Your Will is your most basic Estate Planning tool:
58% of adults in America do not have wills set up. But why do you need one? A will is a legal document that defines who will take care of your children and outlines what to do with your assets when you’re gone. It allows you, not the government, to control your assets after your death. Work with a lawyer to ensure that your will is structured properly, valid and enforceable.
Please refer to our transcription below if it is easier and/or more convenient for you:
Meet Matt and Mary Wilson.
Matt is a senior executive. Mary is a hospital volunteer. They have three kids, a house in the burbs, a condo at the beach and are saving for retirement. But like fifty-eight percent of adults in America, Matt and Mary do not have a will. They need one and here’s why.
A will is a legal document that defines who is going to take care of your children and outlines what to do with your assets when you’re gone. If you die without a will the state will decide who will inherit what you once owned. A will allows you, not the government, to control your assets after your death.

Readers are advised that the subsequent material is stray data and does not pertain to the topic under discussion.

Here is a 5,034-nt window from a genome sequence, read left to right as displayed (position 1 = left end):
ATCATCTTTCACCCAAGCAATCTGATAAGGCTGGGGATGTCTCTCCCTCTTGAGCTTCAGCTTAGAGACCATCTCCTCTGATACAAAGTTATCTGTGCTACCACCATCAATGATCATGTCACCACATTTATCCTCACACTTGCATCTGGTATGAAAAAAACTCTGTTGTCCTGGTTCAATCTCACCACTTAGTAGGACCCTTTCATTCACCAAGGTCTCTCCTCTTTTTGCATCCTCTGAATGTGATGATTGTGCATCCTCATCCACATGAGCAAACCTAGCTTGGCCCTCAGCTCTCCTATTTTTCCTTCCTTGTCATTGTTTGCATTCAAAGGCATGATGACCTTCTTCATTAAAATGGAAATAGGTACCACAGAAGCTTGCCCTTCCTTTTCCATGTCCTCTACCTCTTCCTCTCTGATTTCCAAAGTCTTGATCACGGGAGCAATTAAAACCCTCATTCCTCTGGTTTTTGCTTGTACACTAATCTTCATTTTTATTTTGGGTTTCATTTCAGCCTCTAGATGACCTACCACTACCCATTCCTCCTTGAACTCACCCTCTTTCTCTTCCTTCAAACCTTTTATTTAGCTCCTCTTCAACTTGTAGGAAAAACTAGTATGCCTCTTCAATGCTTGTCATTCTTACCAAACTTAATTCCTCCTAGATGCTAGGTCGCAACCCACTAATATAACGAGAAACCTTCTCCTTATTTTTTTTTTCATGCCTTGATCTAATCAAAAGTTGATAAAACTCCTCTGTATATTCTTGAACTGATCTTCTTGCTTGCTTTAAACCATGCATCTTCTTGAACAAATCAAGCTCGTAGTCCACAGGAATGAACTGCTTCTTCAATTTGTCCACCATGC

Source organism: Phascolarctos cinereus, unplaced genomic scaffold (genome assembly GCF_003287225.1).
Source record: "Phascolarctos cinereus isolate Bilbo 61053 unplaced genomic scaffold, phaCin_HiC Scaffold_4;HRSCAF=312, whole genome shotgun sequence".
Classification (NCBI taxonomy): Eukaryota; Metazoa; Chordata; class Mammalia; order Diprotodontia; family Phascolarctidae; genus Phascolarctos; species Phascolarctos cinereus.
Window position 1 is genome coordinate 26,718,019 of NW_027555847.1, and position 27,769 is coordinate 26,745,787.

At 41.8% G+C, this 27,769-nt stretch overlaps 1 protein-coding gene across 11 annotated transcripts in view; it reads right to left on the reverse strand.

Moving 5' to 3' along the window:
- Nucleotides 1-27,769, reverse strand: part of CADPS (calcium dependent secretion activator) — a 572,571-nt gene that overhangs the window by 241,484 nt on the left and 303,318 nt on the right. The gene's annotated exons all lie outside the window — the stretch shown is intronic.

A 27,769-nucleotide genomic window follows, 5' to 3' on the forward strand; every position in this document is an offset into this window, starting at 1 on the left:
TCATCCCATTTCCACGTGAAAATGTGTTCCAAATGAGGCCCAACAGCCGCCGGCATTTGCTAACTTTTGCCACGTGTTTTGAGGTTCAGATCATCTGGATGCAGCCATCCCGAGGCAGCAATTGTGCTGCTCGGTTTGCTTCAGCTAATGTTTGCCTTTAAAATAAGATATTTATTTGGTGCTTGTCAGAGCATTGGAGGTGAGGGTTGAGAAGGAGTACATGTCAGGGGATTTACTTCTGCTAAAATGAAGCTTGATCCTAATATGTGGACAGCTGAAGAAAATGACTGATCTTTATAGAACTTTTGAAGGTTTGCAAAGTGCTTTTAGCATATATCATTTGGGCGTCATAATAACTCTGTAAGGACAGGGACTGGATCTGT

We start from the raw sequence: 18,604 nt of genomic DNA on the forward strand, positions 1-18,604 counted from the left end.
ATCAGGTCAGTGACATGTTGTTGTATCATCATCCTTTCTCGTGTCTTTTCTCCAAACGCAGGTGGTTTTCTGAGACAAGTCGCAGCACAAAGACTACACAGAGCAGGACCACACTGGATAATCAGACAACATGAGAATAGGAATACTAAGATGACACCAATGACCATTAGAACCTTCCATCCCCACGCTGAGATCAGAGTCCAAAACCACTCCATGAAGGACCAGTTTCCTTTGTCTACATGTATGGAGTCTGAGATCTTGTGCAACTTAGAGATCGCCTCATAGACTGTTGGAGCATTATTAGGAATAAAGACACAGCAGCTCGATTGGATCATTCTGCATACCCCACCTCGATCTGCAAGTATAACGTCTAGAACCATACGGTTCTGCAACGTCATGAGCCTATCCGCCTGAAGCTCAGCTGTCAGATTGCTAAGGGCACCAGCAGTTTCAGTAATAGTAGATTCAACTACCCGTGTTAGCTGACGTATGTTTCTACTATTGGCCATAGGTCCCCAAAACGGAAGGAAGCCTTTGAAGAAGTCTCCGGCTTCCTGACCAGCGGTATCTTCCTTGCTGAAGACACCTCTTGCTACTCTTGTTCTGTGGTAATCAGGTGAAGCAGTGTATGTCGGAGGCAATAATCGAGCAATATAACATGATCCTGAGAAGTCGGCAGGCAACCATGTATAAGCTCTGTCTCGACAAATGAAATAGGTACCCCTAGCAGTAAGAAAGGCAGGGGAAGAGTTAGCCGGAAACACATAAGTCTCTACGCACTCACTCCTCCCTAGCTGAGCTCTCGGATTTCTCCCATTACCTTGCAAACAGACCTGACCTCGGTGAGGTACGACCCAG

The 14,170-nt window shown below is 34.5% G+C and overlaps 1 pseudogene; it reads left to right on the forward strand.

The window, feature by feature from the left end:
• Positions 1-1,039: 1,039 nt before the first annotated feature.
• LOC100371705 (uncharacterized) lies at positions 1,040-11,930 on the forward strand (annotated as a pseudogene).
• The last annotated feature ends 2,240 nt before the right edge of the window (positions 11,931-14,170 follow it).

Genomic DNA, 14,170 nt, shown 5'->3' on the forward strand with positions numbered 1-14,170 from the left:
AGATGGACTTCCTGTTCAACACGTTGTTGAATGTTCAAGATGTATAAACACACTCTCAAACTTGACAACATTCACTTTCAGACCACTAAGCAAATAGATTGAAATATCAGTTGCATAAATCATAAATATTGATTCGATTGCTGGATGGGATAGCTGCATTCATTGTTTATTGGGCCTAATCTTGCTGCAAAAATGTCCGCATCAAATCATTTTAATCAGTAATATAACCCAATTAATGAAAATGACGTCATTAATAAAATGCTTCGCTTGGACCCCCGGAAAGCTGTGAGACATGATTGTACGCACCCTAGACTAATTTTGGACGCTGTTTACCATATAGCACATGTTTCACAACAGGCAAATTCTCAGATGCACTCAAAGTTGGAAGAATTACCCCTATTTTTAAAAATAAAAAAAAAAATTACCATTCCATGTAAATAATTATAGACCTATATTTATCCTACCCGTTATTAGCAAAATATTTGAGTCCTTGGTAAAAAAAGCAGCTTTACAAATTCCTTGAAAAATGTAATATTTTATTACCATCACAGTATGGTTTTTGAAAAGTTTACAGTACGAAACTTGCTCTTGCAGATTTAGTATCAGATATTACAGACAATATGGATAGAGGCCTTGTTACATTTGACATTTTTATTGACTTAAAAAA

If you’re like the Wilson’s and need a will, here’s what’s involved:
- When you do your will, do it right. Work with a lawyer to make sure your will is structured properly to be valid and enforceable.
- If your children are minors, name a guardian for your kids. Your trustee will follow the instructions in your will on how you want your assets provided to your children and their guardian.
- Make a list of all your assets and where they are. Determine the values of your real estate, insurance policies, investments, business ownerships, personal possessions and anything else that has economic or sentimental value to you or your family.
- You decide who will receive these assets and when. Typically, your surviving spouse will be your primary beneficiary. You provide instructions on how and when to distribute assets to your children, grandchildren, and the charities of your choice.
- You appoint an executor or trustee to oversee and carry out your instructions in your will.
You can grant the Power of Attorney to someone you trust to make healthcare and financial decisions if you are not able to make these decisions yourself. This Living Will provides a roadmap to your heirs and your doctors on how you wish your healthcare and end-of-life decisions to be managed.
There are so many reasons why wills are important. Work with your trusted advisor and an estate attorney to write your will. Then update it every three years to make sure it fits your present situation and conforms to current state laws. That way you know your family, your loved ones, and your assets are all protected.